Downtown San Francisco is undergoing an incredible spate of development, especially on sites abutting the waterfront with much-coveted views of the Bay Area. This trend has delivered several notable skyscrapers in the area, namely Studio Gang’s twisting Mira Tower, Pelli Clark Pelli’s Salesforce Tower, the tallest in the city, and Heller Manus Architect’s seismically-tuned 181 Fremont. Now, SOM is joining the scene with One Steuart Lane, a residential tower crafted with unitized panels of travertine and glass.
The 335,000-square-foot project at 75 Howard Street rises adjacent to the storied Embarcedero as a series of stacked square volumes, with a self-admittedly boxy massing broken up by wrap-around terraces placed at each zoning-mandated setback. The cubic massing, coupled with the use of masonry, presents a striking figure that in many ways bridges the gap between structures new and old throughout the area.
The design of the facade was developed by SOM in collaboration with facade contractor Enclos and consultant Curtainwall Design Consultants, who advised on the incorporation of stone anchorages within the curtain wall system. “The typical facade is a thermally broken custom unitized curtain wall with modules ranging in width from four to six to eight feet, and particular details were developed for particular corners that utilize all three module types,” said SOM partner Keith Boswell, director Mark Schwettman, and associate director John Kuchen in a joint statement. “The large and varied modules create a very personal rhythm to the building; the custom profiles allow the stone to conceal the aluminum from the exterior, while on the interior we deployed custom GFRC to cover over the mullions.”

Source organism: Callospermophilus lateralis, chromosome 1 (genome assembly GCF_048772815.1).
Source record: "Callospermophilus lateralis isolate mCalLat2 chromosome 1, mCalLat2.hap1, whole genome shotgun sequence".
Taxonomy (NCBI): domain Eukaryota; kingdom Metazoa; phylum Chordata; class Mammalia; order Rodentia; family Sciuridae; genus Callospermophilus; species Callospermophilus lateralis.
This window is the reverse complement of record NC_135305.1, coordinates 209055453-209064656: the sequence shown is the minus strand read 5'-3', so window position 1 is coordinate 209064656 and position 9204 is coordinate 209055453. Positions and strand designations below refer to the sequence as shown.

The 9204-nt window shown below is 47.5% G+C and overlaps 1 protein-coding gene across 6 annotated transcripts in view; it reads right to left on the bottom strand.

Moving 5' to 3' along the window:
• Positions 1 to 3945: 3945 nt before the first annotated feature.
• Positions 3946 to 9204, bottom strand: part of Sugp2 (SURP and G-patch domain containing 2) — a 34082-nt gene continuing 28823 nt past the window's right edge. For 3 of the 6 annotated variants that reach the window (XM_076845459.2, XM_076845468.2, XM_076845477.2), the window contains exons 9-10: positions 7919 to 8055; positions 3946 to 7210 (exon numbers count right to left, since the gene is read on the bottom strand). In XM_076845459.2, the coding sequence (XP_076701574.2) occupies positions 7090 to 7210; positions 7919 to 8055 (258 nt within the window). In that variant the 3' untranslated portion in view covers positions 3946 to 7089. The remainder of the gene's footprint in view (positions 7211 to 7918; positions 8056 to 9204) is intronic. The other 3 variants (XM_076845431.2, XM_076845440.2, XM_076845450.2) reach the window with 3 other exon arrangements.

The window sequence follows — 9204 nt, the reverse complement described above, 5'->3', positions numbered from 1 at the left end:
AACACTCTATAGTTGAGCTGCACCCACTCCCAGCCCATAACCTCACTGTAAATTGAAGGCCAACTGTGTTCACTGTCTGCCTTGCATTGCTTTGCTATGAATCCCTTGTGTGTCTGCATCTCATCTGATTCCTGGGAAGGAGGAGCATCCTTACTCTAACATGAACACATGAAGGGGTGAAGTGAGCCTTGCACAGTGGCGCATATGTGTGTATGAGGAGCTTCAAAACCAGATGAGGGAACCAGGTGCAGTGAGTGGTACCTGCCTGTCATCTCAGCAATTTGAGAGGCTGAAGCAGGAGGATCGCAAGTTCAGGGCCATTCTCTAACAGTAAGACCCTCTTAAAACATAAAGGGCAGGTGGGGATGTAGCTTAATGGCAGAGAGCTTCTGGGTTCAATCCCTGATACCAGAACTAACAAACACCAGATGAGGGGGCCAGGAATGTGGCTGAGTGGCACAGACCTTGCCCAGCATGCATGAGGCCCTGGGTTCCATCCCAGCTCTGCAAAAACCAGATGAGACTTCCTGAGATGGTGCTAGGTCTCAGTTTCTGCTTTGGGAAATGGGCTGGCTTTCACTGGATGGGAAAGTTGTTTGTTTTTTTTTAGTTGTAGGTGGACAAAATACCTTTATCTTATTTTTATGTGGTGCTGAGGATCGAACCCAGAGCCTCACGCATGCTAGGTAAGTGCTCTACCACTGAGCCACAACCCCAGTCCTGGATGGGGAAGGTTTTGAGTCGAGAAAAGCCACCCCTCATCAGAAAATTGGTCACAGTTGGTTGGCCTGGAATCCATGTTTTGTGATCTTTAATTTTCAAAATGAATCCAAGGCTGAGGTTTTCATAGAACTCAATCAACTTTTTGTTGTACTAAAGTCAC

The stone used for the curtain wall system was sourced from the Italian quarrier and stone processor Campolonghi Spa. Their quarries are based in the Torano basin, smack dab between the cities of Genoa and Florence, and have been in continual use for centuries (Michelangelo sourced from the area on numerous occasions). As a construction material, travertine is revered for its variegated striations and pitted holes, qualities that make for a captivating game of light and shadow throughout the day. This effect is, in turn, extenuated here by the varied layout of mullions and spandrels.
Chinese manufacturer NorthGlass produced the insulated glazing for the project, which is nominally 1 3/4-inches thick, low-iron laminated, and treated with a low-E coating.
“The exterior enclosure for One Steuart Lane is designed utilizing high-quality materials with specific and multiple performance requirements for high-end residential owners,” continued Boswell. “Each team participant embraced the requirements and provided their expertise to achieve the project goals.”